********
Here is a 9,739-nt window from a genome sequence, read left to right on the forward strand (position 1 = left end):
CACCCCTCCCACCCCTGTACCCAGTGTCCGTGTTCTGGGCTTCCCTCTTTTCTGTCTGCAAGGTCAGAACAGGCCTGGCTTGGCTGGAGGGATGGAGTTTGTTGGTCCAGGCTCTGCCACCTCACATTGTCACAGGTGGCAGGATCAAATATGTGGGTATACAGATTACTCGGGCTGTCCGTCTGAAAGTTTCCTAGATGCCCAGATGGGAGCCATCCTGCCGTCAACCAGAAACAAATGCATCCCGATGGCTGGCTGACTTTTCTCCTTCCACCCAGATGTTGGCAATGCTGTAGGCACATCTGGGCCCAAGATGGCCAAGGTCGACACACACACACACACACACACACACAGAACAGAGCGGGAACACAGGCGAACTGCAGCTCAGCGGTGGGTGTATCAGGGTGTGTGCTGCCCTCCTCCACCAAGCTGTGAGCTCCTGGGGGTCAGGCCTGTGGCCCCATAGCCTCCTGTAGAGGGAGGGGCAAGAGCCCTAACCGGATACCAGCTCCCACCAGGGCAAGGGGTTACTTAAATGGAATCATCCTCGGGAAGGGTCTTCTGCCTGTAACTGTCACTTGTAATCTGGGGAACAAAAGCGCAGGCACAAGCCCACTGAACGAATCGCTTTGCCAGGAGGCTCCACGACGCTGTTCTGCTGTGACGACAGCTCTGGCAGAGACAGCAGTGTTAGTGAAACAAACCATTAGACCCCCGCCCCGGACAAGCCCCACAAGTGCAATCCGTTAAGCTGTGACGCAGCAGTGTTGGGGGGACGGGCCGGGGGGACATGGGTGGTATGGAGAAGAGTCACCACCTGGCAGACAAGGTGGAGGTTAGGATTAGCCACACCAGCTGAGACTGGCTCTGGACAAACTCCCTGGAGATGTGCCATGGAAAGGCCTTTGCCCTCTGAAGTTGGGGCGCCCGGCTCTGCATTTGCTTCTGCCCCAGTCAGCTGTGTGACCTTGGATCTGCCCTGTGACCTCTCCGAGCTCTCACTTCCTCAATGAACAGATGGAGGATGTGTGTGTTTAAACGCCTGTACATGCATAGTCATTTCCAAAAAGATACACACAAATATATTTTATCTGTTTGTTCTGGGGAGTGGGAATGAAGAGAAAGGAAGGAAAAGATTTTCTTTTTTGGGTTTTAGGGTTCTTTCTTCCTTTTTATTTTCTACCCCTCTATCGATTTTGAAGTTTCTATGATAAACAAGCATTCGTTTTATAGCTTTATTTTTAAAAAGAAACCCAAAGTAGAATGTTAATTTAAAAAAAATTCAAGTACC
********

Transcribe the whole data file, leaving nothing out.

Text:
Here is a 9,739-nt window from a genome sequence, read left to right on the forward strand (position 1 = left end):
CACCCCTCCCACCCCTGTACCCAGTGTCCGTGTTCTGGGCTTCCCTCTTTTCTGTCTGCAAGGTCAGAACAGGCCTGGCTTGGCTGGAGGGATGGAGTTTGTTGGTCCAGGCTCTGCCACCTCACATTGTCACAGGTGGCAGGATCAAATATGTGGGTATACAGATTACTCGGGCTGTCCGTCTGAAAGTTTCCTAGATGCCCAGATGGGAGCCATCCTGCCGTCAACCAGAAACAAATGCATCCCGATGGCTGGCTGACTTTTCTCCTTCCACCCAGATGTTGGCAATGCTGTAGGCACATCTGGGCCCAAGATGGCCAAGGTCGACACACACACACACACACACACACACAGAACAGAGCGGGAACACAGGCGAACTGCAGCTCAGCGGTGGGTGTATCAGGGTGTGTGCTGCCCTCCTCCACCAAGCTGTGAGCTCCTGGGGGTCAGGCCTGTGGCCCCATAGCCTCCTGTAGAGGGAGGGGCAAGAGCCCTAACCGGATACCAGCTCCCACCAGGGCAAGGGGTTACTTAAATGGAATCATCCTCGGGAAGGGTCTTCTGCCTGTAACTGTCACTTGTAATCTGGGGAACAAAAGCGCAGGCACAAGCCCACTGAACGAATCGCTTTGCCAGGAGGCTCCACGACGCTGTTCTGCTGTGACGACAGCTCTGGCAGAGACAGCAGTGTTAGTGAAACAAACCATTAGACCCCCGCCCCGGACAAGCCCCACAAGTGCAATCCGTTAAGCTGTGACGCAGCAGTGTTGGGGGGACGGGCCGGGGGGACATGGGTGGTATGGAGAAGAGTCACCACCTGGCAGACAAGGTGGAGGTTAGGATTAGCCACACCAGCTGAGACTGGCTCTGGACAAACTCCCTGGAGATGTGCCATGGAAAGGCCTTTGCCCTCTGAAGTTGGGGCGCCCGGCTCTGCATTTGCTTCTGCCCCAGTCAGCTGTGTGACCTTGGATCTGCCCTGTGACCTCTCCGAGCTCTCACTTCCTCAATGAACAGATGGAGGATGTGTGTGTTTAAACGCCTGTACATGCATAGTCATTTCCAAAAAGATACACACAAATATATTTTATCTGTTTGTTCTGGGGAGTGGGAATGAAGAGAAAGGAAGGAAAAGATTTTCTTTTTTGGGTTTTAGGGTTCTTTCTTCCTTTTTATTTTCTACCCCTCTATCGATTTTGAAGTTTCTATGATAAACAAGCATTCGTTTTATAGCTTTATTTTTAAAAAGAAACCCAAAGTAGAATGTTAATTTAAAAAAAATTCAAGTACC